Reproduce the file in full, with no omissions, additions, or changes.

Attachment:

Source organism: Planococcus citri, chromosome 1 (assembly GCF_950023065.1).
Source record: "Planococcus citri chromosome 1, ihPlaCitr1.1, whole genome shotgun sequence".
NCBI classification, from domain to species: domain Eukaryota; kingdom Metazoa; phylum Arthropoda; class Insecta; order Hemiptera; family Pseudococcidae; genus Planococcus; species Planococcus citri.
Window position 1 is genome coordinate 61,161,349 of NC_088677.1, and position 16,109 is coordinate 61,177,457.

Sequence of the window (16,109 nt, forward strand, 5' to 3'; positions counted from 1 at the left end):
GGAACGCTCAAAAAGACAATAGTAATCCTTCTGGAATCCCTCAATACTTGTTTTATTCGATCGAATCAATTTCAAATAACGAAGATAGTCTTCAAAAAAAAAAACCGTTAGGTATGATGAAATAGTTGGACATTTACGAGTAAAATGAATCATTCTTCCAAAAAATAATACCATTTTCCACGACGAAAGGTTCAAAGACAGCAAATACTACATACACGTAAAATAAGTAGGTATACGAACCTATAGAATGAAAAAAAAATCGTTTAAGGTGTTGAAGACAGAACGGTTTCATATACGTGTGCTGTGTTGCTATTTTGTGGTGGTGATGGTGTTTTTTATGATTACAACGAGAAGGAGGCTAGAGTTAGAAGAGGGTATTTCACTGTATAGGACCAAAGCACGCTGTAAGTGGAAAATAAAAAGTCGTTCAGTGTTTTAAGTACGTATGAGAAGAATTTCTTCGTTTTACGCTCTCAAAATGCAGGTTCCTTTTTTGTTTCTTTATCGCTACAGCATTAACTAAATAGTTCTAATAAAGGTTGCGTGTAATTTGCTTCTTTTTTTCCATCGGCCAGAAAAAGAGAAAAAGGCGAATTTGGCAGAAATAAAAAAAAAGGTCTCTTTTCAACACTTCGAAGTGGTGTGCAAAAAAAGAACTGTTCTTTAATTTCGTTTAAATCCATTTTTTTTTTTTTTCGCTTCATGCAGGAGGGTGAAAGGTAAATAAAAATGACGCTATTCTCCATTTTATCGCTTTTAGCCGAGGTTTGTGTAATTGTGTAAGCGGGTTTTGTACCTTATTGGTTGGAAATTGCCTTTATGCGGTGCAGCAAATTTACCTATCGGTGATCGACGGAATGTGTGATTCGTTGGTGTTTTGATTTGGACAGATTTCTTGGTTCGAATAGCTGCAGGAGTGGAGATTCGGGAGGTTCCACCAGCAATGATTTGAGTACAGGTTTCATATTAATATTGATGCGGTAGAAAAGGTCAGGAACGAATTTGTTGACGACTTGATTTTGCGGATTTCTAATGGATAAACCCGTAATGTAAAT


Source organism: Planococcus citri, chromosome 1 (assembly GCF_950023065.1).
Source record: "Planococcus citri chromosome 1, ihPlaCitr1.1, whole genome shotgun sequence".
NCBI classification, from domain to species: domain Eukaryota; kingdom Metazoa; phylum Arthropoda; class Insecta; order Hemiptera; family Pseudococcidae; genus Planococcus; species Planococcus citri.
Window position 1 is genome coordinate 61,161,349 of NC_088677.1, and position 16,109 is coordinate 61,177,457.

Sequence of the window (16,109 nt, forward strand, 5' to 3'; positions counted from 1 at the left end):
GGAACGCTCAAAAAGACAATAGTAATCCTTCTGGAATCCCTCAATACTTGTTTTATTCGATCGAATCAATTTCAAATAACGAAGATAGTCTTCAAAAAAAAAAACCGTTAGGTATGATGAAATAGTTGGACATTTACGAGTAAAATGAATCATTCTTCCAAAAAATAATACCATTTTCCACGACGAAAGGTTCAAAGACAGCAAATACTACATACACGTAAAATAAGTAGGTATACGAACCTATAGAATGAAAAAAAAATCGTTTAAGGTGTTGAAGACAGAACGGTTTCATATACGTGTGCTGTGTTGCTATTTTGTGGTGGTGATGGTGTTTTTTATGATTACAACGAGAAGGAGGCTAGAGTTAGAAGAGGGTATTTCACTGTATAGGACCAAAGCACGCTGTAAGTGGAAAATAAAAAGTCGTTCAGTGTTTTAAGTACGTATGAGAAGAATTTCTTCGTTTTACGCTCTCAAAATGCAGGTTCCTTTTTTGTTTCTTTATCGCTACAGCATTAACTAAATAGTTCTAATAAAGGTTGCGTGTAATTTGCTTCTTTTTTTCCATCGGCCAGAAAAAGAGAAAAAGGCGAATTTGGCAGAAATAAAAAAAAAGGTCTCTTTTCAACACTTCGAAGTGGTGTGCAAAAAAAGAACTGTTCTTTAATTTCGTTTAAATCCATTTTTTTTTTTTTTCGCTTCATGCAGGAGGGTGAAAGGTAAATAAAAATGACGCTATTCTCCATTTTATCGCTTTTAGCCGAGGTTTGTGTAATTGTGTAAGCGGGTTTTGTACCTTATTGGTTGGAAATTGCCTTTATGCGGTGCAGCAAATTTACCTATCGGTGATCGACGGAATGTGTGATTCGTTGGTGTTTTGATTTGGACAGATTTCTTGGTTCGAATAGCTGCAGGAGTGGAGATTCGGGAGGTTCCACCAGCAATGATTTGAGTACAGGTTTCATATTAATATTGATGCGGTAGAAAAGGTCAGGAACGAATTTGTTGACGACTTGATTTTGCGGATTTCTAATGGATAAACCCGTAATGTAAAT